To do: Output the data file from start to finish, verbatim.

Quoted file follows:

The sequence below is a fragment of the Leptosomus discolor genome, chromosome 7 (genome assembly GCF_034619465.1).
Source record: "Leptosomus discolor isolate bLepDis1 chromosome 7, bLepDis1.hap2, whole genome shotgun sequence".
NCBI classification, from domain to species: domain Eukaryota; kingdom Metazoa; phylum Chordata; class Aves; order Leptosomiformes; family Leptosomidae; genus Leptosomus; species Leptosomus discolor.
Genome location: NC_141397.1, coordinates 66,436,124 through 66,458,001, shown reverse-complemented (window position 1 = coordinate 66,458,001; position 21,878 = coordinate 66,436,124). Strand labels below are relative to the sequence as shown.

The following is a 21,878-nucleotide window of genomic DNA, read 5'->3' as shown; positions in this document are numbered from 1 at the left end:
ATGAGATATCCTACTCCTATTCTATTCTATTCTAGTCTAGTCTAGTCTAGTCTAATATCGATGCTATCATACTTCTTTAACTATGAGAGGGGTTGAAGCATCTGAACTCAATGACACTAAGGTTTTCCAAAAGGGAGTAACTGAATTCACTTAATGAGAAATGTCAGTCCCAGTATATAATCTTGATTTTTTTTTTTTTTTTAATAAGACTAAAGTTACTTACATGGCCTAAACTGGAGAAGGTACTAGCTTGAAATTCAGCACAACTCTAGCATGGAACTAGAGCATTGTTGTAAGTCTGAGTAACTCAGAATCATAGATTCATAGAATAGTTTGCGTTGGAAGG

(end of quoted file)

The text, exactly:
The sequence below is a fragment of the Leptosomus discolor genome, chromosome 7 (genome assembly GCF_034619465.1).
Source record: "Leptosomus discolor isolate bLepDis1 chromosome 7, bLepDis1.hap2, whole genome shotgun sequence".
NCBI classification, from domain to species: domain Eukaryota; kingdom Metazoa; phylum Chordata; class Aves; order Leptosomiformes; family Leptosomidae; genus Leptosomus; species Leptosomus discolor.
Genome location: NC_141397.1, coordinates 66,436,124 through 66,458,001, shown reverse-complemented (window position 1 = coordinate 66,458,001; position 21,878 = coordinate 66,436,124). Strand labels below are relative to the sequence as shown.

The following is a 21,878-nucleotide window of genomic DNA, read 5'->3' as shown; positions in this document are numbered from 1 at the left end:
ATGAGATATCCTACTCCTATTCTATTCTATTCTAGTCTAGTCTAGTCTAGTCTAATATCGATGCTATCATACTTCTTTAACTATGAGAGGGGTTGAAGCATCTGAACTCAATGACACTAAGGTTTTCCAAAAGGGAGTAACTGAATTCACTTAATGAGAAATGTCAGTCCCAGTATATAATCTTGATTTTTTTTTTTTTTTTAATAAGACTAAAGTTACTTACATGGCCTAAACTGGAGAAGGTACTAGCTTGAAATTCAGCACAACTCTAGCATGGAACTAGAGCATTGTTGTAAGTCTGAGTAACTCAGAATCATAGATTCATAGAATAGTTTGCGTTGGAAGG